Twenty-five years ago, Mark Morris created L’Allegro, il Penseroso ed il Moderato, a vibrant, enthralling choreography inspired by the music of George Frederic Handel and the poems of John Milton. The New York Times hailed L’Allegro as “a glorious outpouring of dance invention and humanistic imagery,” and Joan Acocella stated that it is “widely considered one of the great dance works of the twentieth century.” Morris may indeed be the most talked-about modern dance choreographer of his generation, and he has a personality to match his renown. He didn’t so much appear for our interview as arrive, bursting into the room in red socks and his trademark scarf, thrown insouciantly over his shoulder.
A natural performer, Morris communicates with enthusiasm and urgency; his hands sliced through the air dramatically as he spoke. Our conversation was punctuated by his impish laugh and his opinions on everything from Lydia Davis, country western music, his figurine collection, and his choice of vodka. Morris is a voracious reader, and during the course of the interview in his New York apartment, he repeatedly pulled books from his shelves.
What’s the last great book you read?
You know what’s not great but fabulous is this book of love notes between Gertrude Stein and Alice B. Toklas. It’s called Baby Precious Always Shines. And I just read this Mary Renault–style gay potboiler called The Song of Achilles, by Madeline Miller. I have to say I was so thrilled that Lydia Davis won the Man Booker International Prize, because I was plugging her book to everyone I met. When I read her Collected Stories, I lost my mind. Those two-sentence stories really fucked me up. I think she’s a genius.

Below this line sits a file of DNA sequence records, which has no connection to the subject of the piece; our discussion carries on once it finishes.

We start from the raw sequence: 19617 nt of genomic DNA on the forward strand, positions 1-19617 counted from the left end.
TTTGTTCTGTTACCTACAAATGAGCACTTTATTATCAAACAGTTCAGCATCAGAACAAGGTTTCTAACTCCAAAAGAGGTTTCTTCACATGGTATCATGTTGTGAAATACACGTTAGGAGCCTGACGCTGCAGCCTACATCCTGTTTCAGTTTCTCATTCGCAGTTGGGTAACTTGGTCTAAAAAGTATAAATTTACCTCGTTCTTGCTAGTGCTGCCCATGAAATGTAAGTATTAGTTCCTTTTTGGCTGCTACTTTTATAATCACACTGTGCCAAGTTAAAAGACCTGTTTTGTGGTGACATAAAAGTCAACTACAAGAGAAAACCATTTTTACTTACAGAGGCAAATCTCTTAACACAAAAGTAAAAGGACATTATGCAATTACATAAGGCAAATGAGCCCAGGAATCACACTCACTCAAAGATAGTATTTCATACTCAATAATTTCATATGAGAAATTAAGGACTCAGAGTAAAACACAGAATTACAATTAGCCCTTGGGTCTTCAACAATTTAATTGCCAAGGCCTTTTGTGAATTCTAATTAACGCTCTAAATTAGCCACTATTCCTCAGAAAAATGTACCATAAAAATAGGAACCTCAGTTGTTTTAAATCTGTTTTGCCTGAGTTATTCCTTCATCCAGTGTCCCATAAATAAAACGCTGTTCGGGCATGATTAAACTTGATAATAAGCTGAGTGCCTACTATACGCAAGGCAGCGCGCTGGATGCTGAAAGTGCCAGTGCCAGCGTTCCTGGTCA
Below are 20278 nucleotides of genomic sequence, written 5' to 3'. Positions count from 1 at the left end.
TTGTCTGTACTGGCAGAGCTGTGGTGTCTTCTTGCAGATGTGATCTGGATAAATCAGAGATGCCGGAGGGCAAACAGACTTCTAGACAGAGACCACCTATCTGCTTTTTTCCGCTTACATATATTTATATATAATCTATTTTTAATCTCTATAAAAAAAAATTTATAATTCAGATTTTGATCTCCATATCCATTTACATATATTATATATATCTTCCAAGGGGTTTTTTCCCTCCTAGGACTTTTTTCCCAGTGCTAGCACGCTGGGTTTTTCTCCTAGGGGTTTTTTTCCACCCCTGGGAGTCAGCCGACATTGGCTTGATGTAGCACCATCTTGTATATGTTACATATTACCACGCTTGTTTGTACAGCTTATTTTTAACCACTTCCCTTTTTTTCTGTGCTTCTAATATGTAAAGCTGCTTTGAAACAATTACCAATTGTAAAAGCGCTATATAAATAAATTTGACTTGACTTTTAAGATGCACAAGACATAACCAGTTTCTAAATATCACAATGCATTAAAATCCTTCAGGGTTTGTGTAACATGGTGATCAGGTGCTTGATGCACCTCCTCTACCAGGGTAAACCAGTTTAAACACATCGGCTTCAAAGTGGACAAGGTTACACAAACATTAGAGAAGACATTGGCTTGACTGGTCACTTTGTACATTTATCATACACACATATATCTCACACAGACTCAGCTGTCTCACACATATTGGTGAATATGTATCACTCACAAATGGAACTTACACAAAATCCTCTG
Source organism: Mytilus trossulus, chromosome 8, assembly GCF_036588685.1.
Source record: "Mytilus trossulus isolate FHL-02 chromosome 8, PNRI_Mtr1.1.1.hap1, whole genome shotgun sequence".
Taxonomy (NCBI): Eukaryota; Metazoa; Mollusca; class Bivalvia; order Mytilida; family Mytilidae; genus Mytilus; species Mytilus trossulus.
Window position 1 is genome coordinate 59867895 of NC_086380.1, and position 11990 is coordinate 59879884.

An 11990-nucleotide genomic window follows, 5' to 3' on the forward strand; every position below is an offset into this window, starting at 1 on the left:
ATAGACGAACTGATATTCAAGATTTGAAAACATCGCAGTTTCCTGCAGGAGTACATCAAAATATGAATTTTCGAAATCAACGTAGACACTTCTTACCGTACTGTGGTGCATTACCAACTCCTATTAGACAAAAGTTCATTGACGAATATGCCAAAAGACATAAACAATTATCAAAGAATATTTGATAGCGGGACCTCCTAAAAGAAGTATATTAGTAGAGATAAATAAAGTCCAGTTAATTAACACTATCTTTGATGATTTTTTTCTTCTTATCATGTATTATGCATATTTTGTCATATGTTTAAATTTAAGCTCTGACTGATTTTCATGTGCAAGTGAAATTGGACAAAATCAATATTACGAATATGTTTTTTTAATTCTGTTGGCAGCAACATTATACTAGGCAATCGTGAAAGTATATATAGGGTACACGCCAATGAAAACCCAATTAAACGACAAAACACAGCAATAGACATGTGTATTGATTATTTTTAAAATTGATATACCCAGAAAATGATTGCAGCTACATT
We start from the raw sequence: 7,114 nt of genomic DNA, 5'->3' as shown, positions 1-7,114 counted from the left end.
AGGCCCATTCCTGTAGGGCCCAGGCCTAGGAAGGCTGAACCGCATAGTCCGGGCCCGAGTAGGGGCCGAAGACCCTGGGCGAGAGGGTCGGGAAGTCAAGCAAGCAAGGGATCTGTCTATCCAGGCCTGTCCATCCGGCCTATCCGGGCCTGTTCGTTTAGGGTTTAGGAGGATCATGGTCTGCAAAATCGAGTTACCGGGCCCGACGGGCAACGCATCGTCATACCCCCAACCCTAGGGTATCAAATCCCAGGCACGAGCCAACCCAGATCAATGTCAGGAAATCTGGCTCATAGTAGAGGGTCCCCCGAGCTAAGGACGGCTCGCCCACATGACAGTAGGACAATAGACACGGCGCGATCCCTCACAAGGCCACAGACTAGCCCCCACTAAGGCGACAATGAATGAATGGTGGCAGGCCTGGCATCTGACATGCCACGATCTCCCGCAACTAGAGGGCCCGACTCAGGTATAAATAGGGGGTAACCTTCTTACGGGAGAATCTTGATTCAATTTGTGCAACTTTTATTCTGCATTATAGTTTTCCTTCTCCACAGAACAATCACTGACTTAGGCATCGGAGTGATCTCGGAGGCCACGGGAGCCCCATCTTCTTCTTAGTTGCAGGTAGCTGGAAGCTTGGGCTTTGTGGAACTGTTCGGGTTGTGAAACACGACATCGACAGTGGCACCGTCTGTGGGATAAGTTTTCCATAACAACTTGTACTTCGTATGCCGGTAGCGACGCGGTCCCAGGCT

Is there any type of literature you steer clear of?
Boringness! Actually no, I have a tolerance for boringness. If it’s John Grisham I’m not going to read it. I’m not a big best-seller type, but I did read all of those terrifying, evangelical Christian books, the Left Behind series.
Yeah, there is a famous book, called Left Behind, about the rapture. But then there are over a dozen more that get worse and worse. I read maybe ten or twelve of those books, because I was so shocked that they were the best-selling books in the country. I guess I read them to see how the other seven-eighths live. It was kind of an anthropological experiment.
The text for L’Allegro, il Penseroso is made up of poems by John Milton and the music of Handel. What initially attracted you to it, the poetry or the music?
Absolutely the music. I heard it in the eighties and immediately decided I had to do a dance to it. It’s so strange because it’s neither an opera nor an oratorio. It’s just these verses set to music, so there’s a huge amount of variety possible. To me that’s completely carte blanche. It’s completely open as to how to interpret it. And the Milton poems made Handel write such gorgeous, evocative music.
The poems are really odd, too, in the sense that they articulate the divided mind. Did something about that resonate with you?